MGR: What is your handicap?

RTJJr: My handicap is a bad right leg, which I need to get fixed. My handicap now is 9 to 10. The best that I ever played competitively was one.

MGR: What is your best score on both Makena courses and from which tees?

RTJJr: I get to play the course in the dirt, so I get to make any score that I want. There are no flags when I play.

MGR: What was your thinking behind the design the two Makena courses?

RTJJr: My father was defending old man par in general. In the bar, raising the jar to old man par. My father was also interested in making par a valuable score at the Open championship level, so that means for the rest of us it is overwhelming. The point is that with the exception of the prince course, I was not thinking championship golf in the sense of today’s highest levels the way my father was at Kaanapali. Mauna Kea was not really entirely aimed at championship golf. It was the first lava course ever done. So, that was a big risk going into the lava fields—at the time a revolutionary idea, but it was just a resort course. In the better private clubs, the courses are respected that are not so long but require a person with a single-digit handicap to really think as well as play on any given day. What is interesting to me is most of the club pros, on their day off, when they have their betting game, they will choose a course that makes them both think and make shots, and Makena is always where they come to have their game. What is important to me are the shot values in it and that they are within reach. To be really honest, I am not really thinking about the benign, tourist golfer. They have other opportunities on Maui that they can go.

MGR: What are some of the differences and similarities in the approach to course architecture between you and your father?

RTJJr: First, I was born into a golf family. It was WWII, so nobody was playing golf. My father was designing grass air strips for the Army Air Corps Civil Defense along the east coast—that is where the long tees came from. He mimicked those strips. You will see those at Kaanapali. It is a sprawling golf course—he was a big thinker. He saw the opportunities in the Hawaiian Islands. He had great vision. He thought BIG. The farther west you go, the more expansive the courses from the east coast. In that sense, I am the same kind of thinker: I think BIG. I follow the sun—I go west. In golf architecture, you have to play the game reasonably well; you don’t have to be a great player. It may be a disadvantage to be a pro because they are the attacking general—the Napoleon. Over time, my designs evolved differently from my father’s. He tended to build things on top of the ground and up for drainage. I follow that philosophy of routing. Routing is a hard art, an almost lost art. Everybody is a product of their teaching. You have to learn to play the scales before you play jazz. Princeville was a break in that I was out here in the islands and he couldn’t see what I was doing. I lowered the greens. If you think of Princeville, most of the greens are even with the fairways. When my dad came by, he loved the course but said, “Why did you do that?” That is where I slightly broke with my father architecturally. Then I went and did 25 courses in Japan and learned their ideas of harmony and balance. Take the images in the far ground and mimic them in the near ground. Because Hawaii is a fusion of cultures, I may use it again. So that was an influence from my father to play towards the features. I began to build courses that were more out of the ground, so the site would give me a specific theme to pick up. The real change came at Spanish Bay with Tom Watson and Sandy Tatum and there I had been playing a lot in Scotland, and I was beginning to really understand the rigid pattern of Scottish links. The really big break is Chambers Bay. It is revolutionary. It’s an industrial feeling place. It’s earthy. It’s big. The tees are greens—they are ribbons. It’s as old as the ancient game and as modern as the 21st century.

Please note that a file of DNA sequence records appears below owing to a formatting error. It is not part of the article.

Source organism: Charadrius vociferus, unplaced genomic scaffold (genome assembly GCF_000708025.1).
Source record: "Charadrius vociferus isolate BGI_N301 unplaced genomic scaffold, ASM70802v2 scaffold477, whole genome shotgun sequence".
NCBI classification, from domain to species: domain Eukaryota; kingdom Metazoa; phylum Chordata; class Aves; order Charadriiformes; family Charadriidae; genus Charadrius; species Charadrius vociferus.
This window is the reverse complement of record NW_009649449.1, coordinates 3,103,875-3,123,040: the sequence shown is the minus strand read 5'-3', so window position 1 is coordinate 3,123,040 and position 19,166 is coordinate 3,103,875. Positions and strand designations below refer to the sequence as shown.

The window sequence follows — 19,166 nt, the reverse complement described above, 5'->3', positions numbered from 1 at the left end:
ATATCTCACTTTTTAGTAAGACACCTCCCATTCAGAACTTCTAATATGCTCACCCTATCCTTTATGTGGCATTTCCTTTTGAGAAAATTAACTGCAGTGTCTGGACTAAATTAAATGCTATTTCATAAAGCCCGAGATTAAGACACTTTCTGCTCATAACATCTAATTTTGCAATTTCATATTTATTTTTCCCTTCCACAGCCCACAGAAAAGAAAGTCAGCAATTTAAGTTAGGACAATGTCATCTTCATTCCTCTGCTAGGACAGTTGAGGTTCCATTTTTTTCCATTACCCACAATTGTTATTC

MGR: What holes on the Gold and Emerald do you feel most proud of in terms of design?

RTJJr: We do not do signature holes; we do signature courses. Signature means photogenic or memorable. On the Gold course, I like No. 18 because it turns down, canted right to left, so you can work the wind. My dad always said draw your course illustrations with a pencil that has an eraser. Other holes on the Gold course, par 5s, sort of working through the bunker patterns. The bunkers are extremely highly crafted, very bold, shaped, very in your face. They are white. They look at you. They are intimidating, and they are intentionally that way. Emerald has much less strictness with your approach shots.

MGR: Tell us about Arthur Jack Snyder, whose Wailea Orange course you replaced with Wailea’s Gold and Emerald Courses.

RTJJr: He was a very kind man. He was a superintendent. He looked at golf architecture from a maintenance point-of-view. He wanted his bunkers to be simple shapes. The greens were accessible by mowing machines. The long tees were easier to cut. He was very respectful of my father for his creativity. He was a praiseworthy man. He respected other people’s work. We re-routed the Emerald to get the orientation towards the sea. Emerald is the beauty course. I call it the feminine course. The Gold is the masculine course.

MGR: If you were talking to a typical tourist on Maui, which of the four courses you have designed would you recommend they play?

RTJJr: I would tell them to extend their vacation and play them all.